Sweet Year: A Taste of the Jewish Holidays

Sweet Year: A Taste of the Jewish Holidays

by Mark Podwal
     
 

The Jewish year is blessed with many holidays, and each one has its special food. From Rosh Hashanah to Shavuot, from the Seder meal to the Sabbath meal, food celebrates the season and commemorates the miraculous. With lyrical prose and rich, vivid paintings, renowned artist Mark Podwal takes an inspired look at the age-old bond between the sacred and the sumptuous in… See more details below

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Overview

The Jewish year is blessed with many holidays, and each one has its special food. From Rosh Hashanah to Shavuot, from the Seder meal to the Sabbath meal, food celebrates the season and commemorates the miraculous. With lyrical prose and rich, vivid paintings, renowned artist Mark Podwal takes an inspired look at the age-old bond between the sacred and the sumptuous in this glorious gift book for any holiday in the Jewish year.

Editorial Reviews

Publishers Weekly - Publishers Weekly
In time for the start of the Jewish year (Rosh Hashanah begins on September 26), Podwal (The Menorah Story) explores the link between Jewish holidays and the foods associated with them. An imaginative series of paintings faces the brief text; in this book's small, gifty trim size, art and text share equal weight, neither dominating the other. Podwal's visual imagery is as metaphorical as his fans have come to expect: an opening illustration, for example, shows four foods tucked into as many envelopes, peeking out like holiday cards. The writing matches the art in eloquence and in its deceptively straightforward concentration of different ideas; Podwal works in definitions of the given holiday, a bit of folklore and a hint of inspiration as well. On Simchat Torah, Podwal writes, "The year's weekly readings of the Torah are finished. And right away begin again. Round carrot slices. Round sandwiches. Round the synagogue seven times. Everything round is a reminder that the reading of Torah has no end." Endnotes and an afterword give more information about the holidays as well as insights into economic or practical origins of the traditions. Of the targeted age group, children who already observe some of the rituals here are the likeliest to enjoy the poetic presentation, and their adult counterparts will probably enjoy it even more. Ages 4-8. (Aug.) Copyright 2003 Reed Business Information.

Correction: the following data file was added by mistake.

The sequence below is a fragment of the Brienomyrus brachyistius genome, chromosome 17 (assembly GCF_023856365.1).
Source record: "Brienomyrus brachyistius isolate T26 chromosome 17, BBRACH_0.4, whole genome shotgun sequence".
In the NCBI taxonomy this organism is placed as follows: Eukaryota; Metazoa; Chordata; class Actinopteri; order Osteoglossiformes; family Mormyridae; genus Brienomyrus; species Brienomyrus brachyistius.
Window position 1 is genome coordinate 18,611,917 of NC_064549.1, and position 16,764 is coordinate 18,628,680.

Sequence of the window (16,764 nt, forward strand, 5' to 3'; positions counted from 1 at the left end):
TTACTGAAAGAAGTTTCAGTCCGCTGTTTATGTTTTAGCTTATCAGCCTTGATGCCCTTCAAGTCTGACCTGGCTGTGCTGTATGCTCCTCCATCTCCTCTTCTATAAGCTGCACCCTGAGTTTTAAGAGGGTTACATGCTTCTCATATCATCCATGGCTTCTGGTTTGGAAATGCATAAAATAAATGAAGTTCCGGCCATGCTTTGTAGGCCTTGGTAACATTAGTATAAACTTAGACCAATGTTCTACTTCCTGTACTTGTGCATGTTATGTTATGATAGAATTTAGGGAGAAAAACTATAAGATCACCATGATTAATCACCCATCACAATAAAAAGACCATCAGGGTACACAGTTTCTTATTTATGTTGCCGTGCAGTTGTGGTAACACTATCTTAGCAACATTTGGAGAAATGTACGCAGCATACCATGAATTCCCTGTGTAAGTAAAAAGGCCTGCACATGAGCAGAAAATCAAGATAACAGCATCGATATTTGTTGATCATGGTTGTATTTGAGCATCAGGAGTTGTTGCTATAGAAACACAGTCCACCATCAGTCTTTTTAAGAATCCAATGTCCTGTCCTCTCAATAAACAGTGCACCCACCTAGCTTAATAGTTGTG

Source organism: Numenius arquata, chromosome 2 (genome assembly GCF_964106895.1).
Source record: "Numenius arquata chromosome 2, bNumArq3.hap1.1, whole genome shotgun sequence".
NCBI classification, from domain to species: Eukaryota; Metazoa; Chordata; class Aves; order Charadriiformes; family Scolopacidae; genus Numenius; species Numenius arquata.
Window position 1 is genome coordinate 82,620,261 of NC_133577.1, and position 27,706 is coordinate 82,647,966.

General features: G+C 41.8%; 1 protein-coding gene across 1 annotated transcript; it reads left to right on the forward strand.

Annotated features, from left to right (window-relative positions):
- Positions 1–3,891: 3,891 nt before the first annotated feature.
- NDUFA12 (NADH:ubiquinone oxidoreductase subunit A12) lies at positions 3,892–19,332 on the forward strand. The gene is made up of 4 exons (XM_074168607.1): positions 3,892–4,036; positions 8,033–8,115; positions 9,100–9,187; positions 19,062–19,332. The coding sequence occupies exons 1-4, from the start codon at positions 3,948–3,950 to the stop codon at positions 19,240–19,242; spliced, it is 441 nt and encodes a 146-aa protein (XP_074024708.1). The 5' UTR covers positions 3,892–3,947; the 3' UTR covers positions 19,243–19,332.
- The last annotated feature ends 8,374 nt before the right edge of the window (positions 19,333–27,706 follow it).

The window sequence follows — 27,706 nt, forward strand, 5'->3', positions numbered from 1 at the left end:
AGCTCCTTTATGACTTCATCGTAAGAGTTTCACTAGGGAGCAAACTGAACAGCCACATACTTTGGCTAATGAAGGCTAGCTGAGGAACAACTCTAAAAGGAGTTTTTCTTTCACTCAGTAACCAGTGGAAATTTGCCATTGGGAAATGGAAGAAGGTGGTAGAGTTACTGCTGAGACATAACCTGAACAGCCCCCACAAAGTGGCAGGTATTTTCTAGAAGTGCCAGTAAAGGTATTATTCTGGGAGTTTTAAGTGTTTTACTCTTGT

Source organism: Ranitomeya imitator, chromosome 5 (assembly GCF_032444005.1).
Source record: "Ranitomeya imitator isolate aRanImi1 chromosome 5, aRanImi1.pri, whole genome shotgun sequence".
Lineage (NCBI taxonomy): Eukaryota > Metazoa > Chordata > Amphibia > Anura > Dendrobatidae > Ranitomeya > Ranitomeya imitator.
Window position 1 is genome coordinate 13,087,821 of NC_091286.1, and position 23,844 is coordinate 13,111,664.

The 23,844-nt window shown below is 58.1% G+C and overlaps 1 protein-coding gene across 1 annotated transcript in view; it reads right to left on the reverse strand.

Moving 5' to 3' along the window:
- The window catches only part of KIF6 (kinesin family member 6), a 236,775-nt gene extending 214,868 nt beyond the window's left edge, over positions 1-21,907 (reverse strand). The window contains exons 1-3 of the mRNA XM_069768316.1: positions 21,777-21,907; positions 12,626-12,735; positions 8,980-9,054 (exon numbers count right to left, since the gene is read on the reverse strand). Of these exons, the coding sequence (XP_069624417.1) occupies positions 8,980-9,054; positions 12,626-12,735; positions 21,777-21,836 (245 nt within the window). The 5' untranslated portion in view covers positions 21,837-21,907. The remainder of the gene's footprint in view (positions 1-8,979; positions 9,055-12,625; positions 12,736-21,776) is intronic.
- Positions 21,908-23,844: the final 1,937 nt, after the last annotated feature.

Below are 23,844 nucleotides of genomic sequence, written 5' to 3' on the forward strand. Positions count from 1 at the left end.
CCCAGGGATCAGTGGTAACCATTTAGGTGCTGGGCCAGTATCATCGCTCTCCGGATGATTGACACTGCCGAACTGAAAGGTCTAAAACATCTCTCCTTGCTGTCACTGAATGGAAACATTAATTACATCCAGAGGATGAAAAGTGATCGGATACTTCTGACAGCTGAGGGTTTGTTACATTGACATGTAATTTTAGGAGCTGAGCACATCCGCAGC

Children's Literature
As a nice Jewish girl who actually spent one of the nights of Rosh Hashanah watching a stage production of Jesus Christ Superstar, I appreciated this small book that dedicates a page to each holiday then mentions some of the food that is eaten and why. For Rosh Hashanah, pomegranates are eaten, since they are said to have 613 seeds to make the 613 commandments of the Torah. For Purim the soft (water color?) illustrations show children walking in costumes that make them look like hamantaschen, three-sided pastries with fruit centers. There is a short explanation of the holidays at the back of the book in addition to a good bibliography, if the book has "whetted your appetite" for more information. Obviously this is a good book in our house, but I think it's good in any house or classroom where you want to know more about other cultures in a simple and accessible way. 2003, Doubleday Books for Young Readers, Ages 3 to 8.
— Sharon Levin
School Library Journal - School Library Journal
K-Gr 6-With beautifully crafted poetic text and symbolic paintings in gouache and acrylics, Podwal takes readers on a journey through the Jewish holidays and the foods that are essential elements of each observance and rite. The potato latkes of Hanukkah recall a miracle of lights while honey cakes on Shavuot symbolize the Torah's promise of a "land of milk and honey." Don't expect recipes and crafts. Rather, enjoy the artful and witty illustrations, each of which creates a colorful and fanciful tableau. For the autumn harvest festival of Sukkot, during which families eat in huts "that let the stars shine through," Podwal depicts a solar system of fruits. For Purim, a spring holiday celebrating the time that Esther saved the Persian Jews from Haman, children wear hamantaschen as costumes. A welcome addition to holiday collections.-Susan Pine, New York Public Library Copyright 2003 Reed Business Information.

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Product Details

ISBN-13:
9780385908696
Publisher:
Random House Children's Books
Publication date:
08/26/2003
Pages:
32
Product dimensions:
6.10(w) x 7.60(h) x 0.40(d)
Age Range:
4 - 8 Years

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